Journal of Molecular Evolution

, Volume 64, Issue 6, pp 646–655

How Common Are Intragene Windows with KA > KS Owing to Purifying Selection on Synonymous Mutations?



One method for diagnosing the mode of sequence evolution considers the ratio of nonsynonymous substitutions per nonsynonymous site (KA) to the corresponding figure for synonymous substitutions (KS). A ratio (KA/KS) greater than unity is taken as evidence for positive selection. This, however, need not necessarily be the case. Notably, there is one instance of a high intragenic KA/KS peak, revealed by sliding window analysis and observed in two pairwise comparisons, better accounted for by localised purifying selection on synonymous mutations that affect splicing. Is this example exceptional? To address this we isolate intragenic domains with KA/KS > 1 from more than 1000 long mouse-rat orthologues. Approximately one KA/KS > 1 peak is found per 12–15 kb of coding sequence. Surprisingly, low synonymous substitution rates underpin more incidences than do high nonsynonymous rates. Several reasons, however, prevent us from supposing that the low synonymous rates reflect purifying selection on synonymous mutations. First, for many peaks, the null that the peak is no higher than expected given the underlying rates of evolution, cannot be rejected. Second, of 18 statistically significant incidences with unusually low KS values, only 3 are repeatable across independent comparisons. At least two of these are within alternatively spliced exons. We conclude that repeatable statistically significant intragenic domains of low intragenic KS are rare. As so few KA/KS peaks reflect increased rates of protein evolution and so few hold statistical support, we additionally conclude that sliding window analysis to infer domains of positive selection is highly error-prone.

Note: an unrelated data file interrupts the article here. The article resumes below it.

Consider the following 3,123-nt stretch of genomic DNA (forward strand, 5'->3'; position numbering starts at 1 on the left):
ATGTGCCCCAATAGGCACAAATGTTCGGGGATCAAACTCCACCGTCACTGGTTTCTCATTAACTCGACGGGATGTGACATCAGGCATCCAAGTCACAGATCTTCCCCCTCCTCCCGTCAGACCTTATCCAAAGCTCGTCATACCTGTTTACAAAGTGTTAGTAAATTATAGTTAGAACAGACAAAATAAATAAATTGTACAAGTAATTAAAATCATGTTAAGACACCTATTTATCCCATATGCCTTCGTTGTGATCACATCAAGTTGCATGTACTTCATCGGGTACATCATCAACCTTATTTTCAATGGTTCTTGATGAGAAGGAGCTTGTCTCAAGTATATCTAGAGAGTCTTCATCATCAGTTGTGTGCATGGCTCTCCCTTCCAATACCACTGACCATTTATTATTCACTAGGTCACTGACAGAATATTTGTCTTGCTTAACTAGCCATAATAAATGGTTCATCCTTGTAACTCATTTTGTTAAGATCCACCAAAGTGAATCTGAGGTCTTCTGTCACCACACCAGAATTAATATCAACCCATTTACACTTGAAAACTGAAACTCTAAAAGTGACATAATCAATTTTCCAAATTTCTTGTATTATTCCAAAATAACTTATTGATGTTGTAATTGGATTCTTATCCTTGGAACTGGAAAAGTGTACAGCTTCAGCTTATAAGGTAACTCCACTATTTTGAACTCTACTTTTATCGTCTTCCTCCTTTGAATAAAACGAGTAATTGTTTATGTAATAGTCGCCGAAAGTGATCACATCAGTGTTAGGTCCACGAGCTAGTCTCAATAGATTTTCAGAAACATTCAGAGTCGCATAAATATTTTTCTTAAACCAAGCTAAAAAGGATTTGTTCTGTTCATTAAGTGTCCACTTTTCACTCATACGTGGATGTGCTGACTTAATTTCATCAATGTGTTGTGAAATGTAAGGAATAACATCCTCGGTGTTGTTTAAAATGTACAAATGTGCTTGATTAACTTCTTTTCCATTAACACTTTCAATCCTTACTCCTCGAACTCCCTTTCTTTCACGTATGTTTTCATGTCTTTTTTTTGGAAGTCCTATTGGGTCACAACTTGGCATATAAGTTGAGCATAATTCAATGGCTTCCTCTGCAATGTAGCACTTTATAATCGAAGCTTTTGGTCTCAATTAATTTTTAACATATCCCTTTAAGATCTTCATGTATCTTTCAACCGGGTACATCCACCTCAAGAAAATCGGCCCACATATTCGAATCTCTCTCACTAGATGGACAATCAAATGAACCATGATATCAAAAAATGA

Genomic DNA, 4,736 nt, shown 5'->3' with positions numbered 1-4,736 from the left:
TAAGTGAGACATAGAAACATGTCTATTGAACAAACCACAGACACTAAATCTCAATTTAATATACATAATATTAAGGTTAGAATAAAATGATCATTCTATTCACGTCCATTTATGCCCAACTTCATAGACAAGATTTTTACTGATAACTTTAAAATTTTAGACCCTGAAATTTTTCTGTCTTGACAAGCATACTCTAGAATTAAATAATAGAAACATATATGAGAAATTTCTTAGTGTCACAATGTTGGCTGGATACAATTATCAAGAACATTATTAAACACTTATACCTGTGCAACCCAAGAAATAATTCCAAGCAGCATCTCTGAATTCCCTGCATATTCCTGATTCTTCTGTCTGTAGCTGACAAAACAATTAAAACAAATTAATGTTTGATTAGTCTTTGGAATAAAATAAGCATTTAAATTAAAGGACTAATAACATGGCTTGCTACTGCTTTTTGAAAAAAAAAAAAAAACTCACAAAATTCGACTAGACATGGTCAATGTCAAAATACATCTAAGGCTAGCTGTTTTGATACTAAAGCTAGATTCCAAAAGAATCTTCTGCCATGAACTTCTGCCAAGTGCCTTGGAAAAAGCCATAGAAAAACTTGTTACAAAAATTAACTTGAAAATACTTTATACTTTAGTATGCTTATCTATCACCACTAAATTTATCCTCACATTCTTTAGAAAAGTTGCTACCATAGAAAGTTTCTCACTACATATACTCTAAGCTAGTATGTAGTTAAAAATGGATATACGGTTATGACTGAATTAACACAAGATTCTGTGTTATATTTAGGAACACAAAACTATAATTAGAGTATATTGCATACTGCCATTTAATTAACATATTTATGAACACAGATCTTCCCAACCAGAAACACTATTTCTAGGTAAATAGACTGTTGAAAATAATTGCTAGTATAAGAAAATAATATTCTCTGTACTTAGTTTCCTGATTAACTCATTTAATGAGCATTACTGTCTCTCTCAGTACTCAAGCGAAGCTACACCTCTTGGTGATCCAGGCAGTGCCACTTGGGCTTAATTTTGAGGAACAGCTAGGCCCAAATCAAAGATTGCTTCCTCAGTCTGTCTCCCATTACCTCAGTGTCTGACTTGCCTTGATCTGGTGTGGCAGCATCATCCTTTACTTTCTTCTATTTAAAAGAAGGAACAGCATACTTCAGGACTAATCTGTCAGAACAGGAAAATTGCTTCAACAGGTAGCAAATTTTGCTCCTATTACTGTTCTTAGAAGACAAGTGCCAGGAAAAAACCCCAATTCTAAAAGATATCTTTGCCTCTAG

KA/KS ratio Sliding Window analysis Selection on synonymous mutations Alternative transcripts 

Supplementary material

239_2006_207_Supp.pdf (1.3 mb)
Supplementary material


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Copyright information

© Springer Science+Business Media, LLC 2007

Authors and Affiliations

  1. 1.Department of Biology and BiochemistryUniversity of BathBathUK

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